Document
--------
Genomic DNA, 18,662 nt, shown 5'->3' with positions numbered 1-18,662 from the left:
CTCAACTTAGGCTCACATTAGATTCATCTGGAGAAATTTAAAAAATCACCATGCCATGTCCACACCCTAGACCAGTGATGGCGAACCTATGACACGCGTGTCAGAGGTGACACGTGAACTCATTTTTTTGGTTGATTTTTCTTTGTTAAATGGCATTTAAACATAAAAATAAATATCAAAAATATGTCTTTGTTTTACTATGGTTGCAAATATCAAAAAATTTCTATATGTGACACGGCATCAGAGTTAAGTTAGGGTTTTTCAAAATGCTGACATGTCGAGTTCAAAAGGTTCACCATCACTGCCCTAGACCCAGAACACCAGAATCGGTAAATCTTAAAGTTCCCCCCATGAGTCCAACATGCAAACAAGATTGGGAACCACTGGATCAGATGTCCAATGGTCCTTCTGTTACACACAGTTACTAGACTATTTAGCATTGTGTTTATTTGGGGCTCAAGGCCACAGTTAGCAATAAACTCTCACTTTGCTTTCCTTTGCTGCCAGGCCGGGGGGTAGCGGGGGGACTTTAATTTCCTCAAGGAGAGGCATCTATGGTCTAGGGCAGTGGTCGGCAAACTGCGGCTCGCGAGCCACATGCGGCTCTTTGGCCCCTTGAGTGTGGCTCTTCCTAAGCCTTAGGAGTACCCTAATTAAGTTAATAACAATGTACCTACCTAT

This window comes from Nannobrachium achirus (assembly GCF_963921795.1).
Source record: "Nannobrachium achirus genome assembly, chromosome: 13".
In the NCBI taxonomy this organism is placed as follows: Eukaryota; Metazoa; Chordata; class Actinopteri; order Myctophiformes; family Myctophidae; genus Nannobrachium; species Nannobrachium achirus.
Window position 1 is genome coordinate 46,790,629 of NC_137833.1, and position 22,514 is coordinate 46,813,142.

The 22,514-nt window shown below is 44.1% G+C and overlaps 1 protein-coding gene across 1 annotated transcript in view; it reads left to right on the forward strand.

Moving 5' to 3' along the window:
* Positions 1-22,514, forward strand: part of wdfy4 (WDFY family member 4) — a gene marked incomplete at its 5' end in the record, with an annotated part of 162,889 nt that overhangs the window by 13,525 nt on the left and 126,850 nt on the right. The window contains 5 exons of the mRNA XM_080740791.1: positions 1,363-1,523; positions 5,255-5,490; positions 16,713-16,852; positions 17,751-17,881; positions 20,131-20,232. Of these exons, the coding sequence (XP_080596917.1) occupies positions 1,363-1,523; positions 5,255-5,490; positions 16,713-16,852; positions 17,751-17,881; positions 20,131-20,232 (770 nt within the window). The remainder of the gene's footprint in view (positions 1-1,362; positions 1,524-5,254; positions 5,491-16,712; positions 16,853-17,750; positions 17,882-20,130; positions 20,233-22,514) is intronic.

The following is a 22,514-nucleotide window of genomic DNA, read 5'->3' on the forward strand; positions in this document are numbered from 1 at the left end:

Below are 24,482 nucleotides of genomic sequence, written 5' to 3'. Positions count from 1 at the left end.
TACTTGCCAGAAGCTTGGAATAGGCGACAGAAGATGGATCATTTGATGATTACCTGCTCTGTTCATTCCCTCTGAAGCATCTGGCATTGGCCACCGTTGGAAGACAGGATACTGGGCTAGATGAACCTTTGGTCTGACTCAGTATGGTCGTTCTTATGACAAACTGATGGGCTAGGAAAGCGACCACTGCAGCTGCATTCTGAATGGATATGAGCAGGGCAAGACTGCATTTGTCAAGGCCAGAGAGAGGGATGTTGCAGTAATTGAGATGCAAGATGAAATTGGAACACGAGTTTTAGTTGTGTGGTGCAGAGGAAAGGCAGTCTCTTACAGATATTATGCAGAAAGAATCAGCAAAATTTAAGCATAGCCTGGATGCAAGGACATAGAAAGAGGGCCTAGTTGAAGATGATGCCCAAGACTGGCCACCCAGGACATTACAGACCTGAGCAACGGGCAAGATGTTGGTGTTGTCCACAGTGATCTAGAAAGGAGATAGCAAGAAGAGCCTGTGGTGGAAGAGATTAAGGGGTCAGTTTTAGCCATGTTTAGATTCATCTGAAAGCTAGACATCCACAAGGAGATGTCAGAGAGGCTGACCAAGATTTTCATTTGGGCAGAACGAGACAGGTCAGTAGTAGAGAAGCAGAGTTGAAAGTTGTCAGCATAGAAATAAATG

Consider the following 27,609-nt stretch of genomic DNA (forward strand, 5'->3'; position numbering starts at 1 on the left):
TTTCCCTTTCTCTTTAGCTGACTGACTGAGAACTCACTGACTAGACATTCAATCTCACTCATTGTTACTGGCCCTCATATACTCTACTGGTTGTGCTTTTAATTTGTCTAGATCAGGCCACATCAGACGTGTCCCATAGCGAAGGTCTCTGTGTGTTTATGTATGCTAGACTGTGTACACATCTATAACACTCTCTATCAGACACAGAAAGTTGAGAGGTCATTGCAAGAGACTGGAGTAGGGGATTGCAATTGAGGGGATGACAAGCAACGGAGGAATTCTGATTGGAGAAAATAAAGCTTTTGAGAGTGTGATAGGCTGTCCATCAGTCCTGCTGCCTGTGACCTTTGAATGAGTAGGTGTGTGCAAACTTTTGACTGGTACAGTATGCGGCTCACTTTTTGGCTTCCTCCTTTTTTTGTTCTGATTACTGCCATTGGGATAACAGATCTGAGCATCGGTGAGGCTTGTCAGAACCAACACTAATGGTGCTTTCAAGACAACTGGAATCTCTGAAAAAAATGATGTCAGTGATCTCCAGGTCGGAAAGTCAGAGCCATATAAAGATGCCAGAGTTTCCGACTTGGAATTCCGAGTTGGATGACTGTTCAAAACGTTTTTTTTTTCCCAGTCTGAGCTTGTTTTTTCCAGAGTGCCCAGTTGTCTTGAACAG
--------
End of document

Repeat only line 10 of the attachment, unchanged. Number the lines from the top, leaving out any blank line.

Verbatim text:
The following is a 22,514-nucleotide window of genomic DNA, read 5'->3' on the forward strand; positions in this document are numbered from 1 at the left end: